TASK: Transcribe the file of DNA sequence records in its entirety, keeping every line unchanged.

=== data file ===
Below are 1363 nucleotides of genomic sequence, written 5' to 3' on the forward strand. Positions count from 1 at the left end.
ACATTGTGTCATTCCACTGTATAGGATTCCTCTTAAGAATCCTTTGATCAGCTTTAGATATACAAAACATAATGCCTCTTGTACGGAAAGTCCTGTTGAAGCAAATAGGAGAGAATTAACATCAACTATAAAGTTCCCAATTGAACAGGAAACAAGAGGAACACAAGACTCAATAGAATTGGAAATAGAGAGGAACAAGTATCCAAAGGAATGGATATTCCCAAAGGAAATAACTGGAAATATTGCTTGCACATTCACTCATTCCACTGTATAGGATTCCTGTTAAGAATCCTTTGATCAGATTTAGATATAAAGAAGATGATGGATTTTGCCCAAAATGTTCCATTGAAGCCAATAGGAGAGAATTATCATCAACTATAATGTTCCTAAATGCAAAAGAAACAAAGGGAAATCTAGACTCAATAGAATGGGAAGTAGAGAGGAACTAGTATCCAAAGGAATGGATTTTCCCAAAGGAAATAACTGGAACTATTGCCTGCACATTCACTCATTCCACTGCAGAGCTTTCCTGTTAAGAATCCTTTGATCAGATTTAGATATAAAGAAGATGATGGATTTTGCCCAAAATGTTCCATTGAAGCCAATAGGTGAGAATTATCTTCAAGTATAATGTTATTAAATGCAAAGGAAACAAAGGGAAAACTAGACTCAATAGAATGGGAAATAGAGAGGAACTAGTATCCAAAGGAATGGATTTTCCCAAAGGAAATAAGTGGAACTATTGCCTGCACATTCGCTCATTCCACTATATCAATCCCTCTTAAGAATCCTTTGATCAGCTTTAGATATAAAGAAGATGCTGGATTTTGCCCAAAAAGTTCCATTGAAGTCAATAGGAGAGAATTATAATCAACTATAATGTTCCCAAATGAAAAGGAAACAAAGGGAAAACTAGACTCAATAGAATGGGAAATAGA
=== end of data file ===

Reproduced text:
Below are 1363 nucleotides of genomic sequence, written 5' to 3' on the forward strand. Positions count from 1 at the left end.
ACATTGTGTCATTCCACTGTATAGGATTCCTCTTAAGAATCCTTTGATCAGCTTTAGATATACAAAACATAATGCCTCTTGTACGGAAAGTCCTGTTGAAGCAAATAGGAGAGAATTAACATCAACTATAAAGTTCCCAATTGAACAGGAAACAAGAGGAACACAAGACTCAATAGAATTGGAAATAGAGAGGAACAAGTATCCAAAGGAATGGATATTCCCAAAGGAAATAACTGGAAATATTGCTTGCACATTCACTCATTCCACTGTATAGGATTCCTGTTAAGAATCCTTTGATCAGATTTAGATATAAAGAAGATGATGGATTTTGCCCAAAATGTTCCATTGAAGCCAATAGGAGAGAATTATCATCAACTATAATGTTCCTAAATGCAAAAGAAACAAAGGGAAATCTAGACTCAATAGAATGGGAAGTAGAGAGGAACTAGTATCCAAAGGAATGGATTTTCCCAAAGGAAATAACTGGAACTATTGCCTGCACATTCACTCATTCCACTGCAGAGCTTTCCTGTTAAGAATCCTTTGATCAGATTTAGATATAAAGAAGATGATGGATTTTGCCCAAAATGTTCCATTGAAGCCAATAGGTGAGAATTATCTTCAAGTATAATGTTATTAAATGCAAAGGAAACAAAGGGAAAACTAGACTCAATAGAATGGGAAATAGAGAGGAACTAGTATCCAAAGGAATGGATTTTCCCAAAGGAAATAAGTGGAACTATTGCCTGCACATTCGCTCATTCCACTATATCAATCCCTCTTAAGAATCCTTTGATCAGCTTTAGATATAAAGAAGATGCTGGATTTTGCCCAAAAAGTTCCATTGAAGTCAATAGGAGAGAATTATAATCAACTATAATGTTCCCAAATGAAAAGGAAACAAAGGGAAAACTAGACTCAATAGAATGGGAAATAGA